Peaks of success are when some of the most valuable lessons are learned.

When T.I. was taking over the rap game, he fell victim to an imprudent choice that ultimately altered his decision-making regarding his finances.

During the rapper’s interview on Shannon Sharpe’s Club Shay Shay podcast, he recalled a time when he bought a home for more than what it was worth.

“I overpaid for a house. We wanted to stay on the lake so bad and with this, I was just proving a point,” T.I. admitted to Sharpe. “It’s a lake called Lake Spivey in Atlanta. And it’s the only sports lake within the metro area.”

He continued: “We found this house and it was almost finished and we had fell in love with it. I’d already put in an offer and they accepted our offer. We were going to get this house.”

Then, things took a turn when the seller decided to not want to sell the house to T.I. and Tiny. After seeing his wife Tiny’s disappointment, he chose to keep pushing for a house on the lake.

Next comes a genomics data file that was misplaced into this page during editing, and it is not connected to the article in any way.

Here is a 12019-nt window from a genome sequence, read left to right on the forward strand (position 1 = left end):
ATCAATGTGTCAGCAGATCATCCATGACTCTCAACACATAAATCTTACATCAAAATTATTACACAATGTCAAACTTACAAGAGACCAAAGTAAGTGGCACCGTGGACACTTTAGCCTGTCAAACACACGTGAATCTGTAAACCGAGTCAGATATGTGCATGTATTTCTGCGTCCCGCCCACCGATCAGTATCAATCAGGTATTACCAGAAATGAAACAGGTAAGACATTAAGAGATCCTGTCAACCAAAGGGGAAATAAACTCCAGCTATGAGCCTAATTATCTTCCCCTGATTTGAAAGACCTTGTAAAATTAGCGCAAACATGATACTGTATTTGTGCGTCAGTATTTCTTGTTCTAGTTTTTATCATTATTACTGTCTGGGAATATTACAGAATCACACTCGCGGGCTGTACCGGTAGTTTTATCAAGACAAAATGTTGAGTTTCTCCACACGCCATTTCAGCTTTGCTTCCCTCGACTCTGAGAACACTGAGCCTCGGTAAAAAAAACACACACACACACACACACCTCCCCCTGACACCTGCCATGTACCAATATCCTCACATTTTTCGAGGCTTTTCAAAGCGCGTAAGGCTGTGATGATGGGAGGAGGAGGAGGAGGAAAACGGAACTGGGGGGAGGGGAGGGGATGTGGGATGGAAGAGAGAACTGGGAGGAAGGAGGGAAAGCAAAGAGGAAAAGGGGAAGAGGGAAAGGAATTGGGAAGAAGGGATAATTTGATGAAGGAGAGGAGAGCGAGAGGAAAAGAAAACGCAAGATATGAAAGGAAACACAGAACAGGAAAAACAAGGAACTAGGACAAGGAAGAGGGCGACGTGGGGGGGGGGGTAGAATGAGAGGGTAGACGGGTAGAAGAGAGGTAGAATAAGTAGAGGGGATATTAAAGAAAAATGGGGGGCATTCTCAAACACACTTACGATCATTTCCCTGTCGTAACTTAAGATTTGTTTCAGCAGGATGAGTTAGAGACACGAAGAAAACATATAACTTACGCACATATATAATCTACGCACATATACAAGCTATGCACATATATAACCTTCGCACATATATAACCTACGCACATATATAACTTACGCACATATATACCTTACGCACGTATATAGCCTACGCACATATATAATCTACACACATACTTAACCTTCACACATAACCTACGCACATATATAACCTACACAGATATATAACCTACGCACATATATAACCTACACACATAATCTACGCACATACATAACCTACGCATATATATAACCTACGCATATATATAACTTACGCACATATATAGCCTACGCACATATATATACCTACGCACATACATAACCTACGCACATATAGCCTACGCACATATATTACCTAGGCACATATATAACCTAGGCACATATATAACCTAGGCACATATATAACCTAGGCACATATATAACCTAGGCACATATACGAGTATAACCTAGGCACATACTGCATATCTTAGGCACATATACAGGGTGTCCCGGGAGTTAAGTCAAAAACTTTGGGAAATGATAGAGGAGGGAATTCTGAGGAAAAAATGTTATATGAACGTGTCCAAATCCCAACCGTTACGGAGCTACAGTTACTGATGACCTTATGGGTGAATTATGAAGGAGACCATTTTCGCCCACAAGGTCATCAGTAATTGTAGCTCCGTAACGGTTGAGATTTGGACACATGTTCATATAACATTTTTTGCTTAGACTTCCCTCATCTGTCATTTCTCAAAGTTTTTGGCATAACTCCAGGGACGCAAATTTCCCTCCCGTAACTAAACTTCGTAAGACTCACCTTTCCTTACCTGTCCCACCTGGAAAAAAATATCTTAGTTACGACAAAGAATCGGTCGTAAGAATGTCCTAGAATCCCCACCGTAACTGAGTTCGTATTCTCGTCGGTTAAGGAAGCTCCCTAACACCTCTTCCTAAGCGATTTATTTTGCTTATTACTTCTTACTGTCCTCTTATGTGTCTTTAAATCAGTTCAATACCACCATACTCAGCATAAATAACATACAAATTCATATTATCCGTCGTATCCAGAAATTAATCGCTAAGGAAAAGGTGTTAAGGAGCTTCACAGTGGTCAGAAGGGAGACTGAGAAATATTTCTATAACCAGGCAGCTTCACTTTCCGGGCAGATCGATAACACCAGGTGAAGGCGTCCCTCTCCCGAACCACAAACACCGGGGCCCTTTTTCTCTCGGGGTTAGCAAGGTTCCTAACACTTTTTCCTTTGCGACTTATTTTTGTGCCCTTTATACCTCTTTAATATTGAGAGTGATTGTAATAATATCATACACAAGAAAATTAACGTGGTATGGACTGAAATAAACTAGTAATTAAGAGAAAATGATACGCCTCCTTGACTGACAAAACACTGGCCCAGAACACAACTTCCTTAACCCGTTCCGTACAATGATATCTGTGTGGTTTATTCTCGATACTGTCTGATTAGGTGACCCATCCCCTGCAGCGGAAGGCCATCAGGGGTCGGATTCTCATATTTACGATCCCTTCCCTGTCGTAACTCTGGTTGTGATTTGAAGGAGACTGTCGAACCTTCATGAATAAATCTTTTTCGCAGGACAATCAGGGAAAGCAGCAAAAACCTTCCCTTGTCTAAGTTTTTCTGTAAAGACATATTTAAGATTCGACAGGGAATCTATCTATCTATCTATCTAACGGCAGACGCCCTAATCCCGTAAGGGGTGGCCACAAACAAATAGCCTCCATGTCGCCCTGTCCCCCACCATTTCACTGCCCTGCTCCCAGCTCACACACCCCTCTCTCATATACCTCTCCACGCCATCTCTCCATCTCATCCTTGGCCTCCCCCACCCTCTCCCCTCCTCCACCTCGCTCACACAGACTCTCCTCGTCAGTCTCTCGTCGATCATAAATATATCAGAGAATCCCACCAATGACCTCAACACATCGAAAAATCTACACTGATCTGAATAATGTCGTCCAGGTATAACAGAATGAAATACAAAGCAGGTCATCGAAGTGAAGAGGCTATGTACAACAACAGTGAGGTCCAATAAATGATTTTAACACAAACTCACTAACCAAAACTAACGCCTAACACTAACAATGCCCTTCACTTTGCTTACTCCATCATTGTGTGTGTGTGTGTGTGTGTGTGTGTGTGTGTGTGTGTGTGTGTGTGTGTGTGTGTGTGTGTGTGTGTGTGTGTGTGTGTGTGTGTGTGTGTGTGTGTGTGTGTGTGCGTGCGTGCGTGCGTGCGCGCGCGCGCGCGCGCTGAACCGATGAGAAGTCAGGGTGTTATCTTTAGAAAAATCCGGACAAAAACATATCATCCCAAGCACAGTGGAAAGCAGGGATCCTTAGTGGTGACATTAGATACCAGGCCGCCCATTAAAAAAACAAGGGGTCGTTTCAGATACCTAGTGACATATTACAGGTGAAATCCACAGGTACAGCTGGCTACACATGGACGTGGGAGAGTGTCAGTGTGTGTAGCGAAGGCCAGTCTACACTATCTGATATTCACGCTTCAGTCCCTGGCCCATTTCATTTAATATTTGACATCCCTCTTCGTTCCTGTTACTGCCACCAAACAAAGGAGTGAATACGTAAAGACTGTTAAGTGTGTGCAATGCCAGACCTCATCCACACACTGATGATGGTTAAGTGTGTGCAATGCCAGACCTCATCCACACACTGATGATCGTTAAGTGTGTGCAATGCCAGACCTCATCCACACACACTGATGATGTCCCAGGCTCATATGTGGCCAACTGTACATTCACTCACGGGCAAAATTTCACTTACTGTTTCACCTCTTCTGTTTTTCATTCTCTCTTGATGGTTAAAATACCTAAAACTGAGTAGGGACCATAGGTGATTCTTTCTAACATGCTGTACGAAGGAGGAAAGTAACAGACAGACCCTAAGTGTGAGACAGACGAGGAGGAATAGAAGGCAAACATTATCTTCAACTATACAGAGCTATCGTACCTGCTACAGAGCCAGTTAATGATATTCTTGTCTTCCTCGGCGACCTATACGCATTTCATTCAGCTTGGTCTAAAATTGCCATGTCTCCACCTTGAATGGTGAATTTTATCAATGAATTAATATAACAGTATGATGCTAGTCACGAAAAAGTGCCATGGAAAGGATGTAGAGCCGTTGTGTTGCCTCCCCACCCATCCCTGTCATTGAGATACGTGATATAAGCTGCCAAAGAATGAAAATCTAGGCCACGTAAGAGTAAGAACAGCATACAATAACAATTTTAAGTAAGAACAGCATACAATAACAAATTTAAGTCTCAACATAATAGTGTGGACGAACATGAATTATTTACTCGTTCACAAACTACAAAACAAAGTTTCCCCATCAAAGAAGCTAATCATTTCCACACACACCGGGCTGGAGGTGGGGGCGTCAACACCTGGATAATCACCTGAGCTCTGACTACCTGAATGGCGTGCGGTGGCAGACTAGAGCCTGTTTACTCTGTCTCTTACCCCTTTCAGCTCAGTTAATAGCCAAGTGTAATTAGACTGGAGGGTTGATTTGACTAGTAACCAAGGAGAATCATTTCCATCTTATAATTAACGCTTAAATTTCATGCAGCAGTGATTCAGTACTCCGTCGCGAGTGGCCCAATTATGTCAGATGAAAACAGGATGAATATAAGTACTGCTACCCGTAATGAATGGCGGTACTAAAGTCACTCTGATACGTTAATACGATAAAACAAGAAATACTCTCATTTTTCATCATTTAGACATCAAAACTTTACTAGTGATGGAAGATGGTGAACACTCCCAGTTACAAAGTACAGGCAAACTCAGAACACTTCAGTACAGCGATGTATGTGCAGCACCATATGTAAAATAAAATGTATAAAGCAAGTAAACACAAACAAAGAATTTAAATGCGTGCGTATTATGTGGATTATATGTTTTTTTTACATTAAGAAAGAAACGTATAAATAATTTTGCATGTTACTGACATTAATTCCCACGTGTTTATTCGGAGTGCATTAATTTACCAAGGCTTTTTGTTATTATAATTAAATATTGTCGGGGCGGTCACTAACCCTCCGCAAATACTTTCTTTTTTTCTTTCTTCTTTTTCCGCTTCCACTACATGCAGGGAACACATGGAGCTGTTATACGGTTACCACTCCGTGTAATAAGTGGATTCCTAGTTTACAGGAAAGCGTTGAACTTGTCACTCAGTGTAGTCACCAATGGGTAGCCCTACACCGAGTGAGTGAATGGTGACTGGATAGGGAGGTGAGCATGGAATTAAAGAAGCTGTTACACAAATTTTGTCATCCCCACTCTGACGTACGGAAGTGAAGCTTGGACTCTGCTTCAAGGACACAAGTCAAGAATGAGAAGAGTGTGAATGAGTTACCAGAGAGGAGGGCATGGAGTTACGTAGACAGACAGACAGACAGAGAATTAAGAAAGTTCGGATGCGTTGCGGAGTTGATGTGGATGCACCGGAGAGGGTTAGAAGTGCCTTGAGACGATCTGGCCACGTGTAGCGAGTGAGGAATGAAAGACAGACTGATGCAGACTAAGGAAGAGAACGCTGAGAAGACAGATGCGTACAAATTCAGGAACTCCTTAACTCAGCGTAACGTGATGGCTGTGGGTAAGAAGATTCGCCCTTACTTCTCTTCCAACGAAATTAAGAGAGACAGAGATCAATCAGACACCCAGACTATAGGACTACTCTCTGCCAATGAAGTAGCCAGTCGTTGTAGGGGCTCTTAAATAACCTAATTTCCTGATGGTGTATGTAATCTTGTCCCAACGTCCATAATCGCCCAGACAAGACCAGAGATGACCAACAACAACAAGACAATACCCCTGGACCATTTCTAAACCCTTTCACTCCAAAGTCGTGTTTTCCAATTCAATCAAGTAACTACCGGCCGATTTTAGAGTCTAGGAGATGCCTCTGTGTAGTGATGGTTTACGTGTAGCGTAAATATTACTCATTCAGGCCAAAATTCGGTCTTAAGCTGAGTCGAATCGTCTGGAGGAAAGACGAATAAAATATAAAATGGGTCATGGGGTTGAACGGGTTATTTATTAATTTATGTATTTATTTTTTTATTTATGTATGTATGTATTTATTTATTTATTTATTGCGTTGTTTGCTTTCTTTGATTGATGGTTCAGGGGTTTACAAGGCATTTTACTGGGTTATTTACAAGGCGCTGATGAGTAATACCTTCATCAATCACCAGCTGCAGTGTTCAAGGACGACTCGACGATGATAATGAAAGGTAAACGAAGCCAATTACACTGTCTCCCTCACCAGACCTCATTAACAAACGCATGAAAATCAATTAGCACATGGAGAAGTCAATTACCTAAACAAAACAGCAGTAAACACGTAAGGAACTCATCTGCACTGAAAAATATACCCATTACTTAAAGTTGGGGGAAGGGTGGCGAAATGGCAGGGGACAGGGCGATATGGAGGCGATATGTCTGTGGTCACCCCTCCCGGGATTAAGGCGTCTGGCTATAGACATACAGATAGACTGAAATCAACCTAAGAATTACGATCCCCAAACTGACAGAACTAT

“We started knocking door to door, man…We pulled up and said, ‘Hey, y’all want to sell y’all house?’ And we found one — the one that I’m in now on the lake. It was a middle-aged Indian man who had a family and he had just built the house maybe two or three years ago. He said, ‘You want this house?’ I was like, ‘Yeah.’ And I paid him about $500,000 over what it was worth.”

Although T.I. calls it “one of the dumbest things” he’s done, he cherishes the memories he’s made with his family in it, and his own lessons have allowed him to guide fellow rappers.

As previously reported by AfroTech, he shared that he once declined to sign the likes of Young Thug and 21 Savage for $1 million deals to his Grand Hustle label.

“Like nah, I ain’t gonna do that, because if I give you a million, I gotta take back something that’s gonna be worth way more, and we ain’t gon’ be able to be friends from there,”  T.I. also explained during Sharpe’s podcast. “I always tell ’em, man, ‘Don’t worry about the money up front ’cause it’s gon’ come.’”

“I remember telling that to Slime, I remember telling that to 21…every time he sees me now, he’ll hit me and say, ‘Aye, it came,’” he continued. “And that puts a smile on my face because I just know how impactful every generation has the opportunity to be even more than the last.”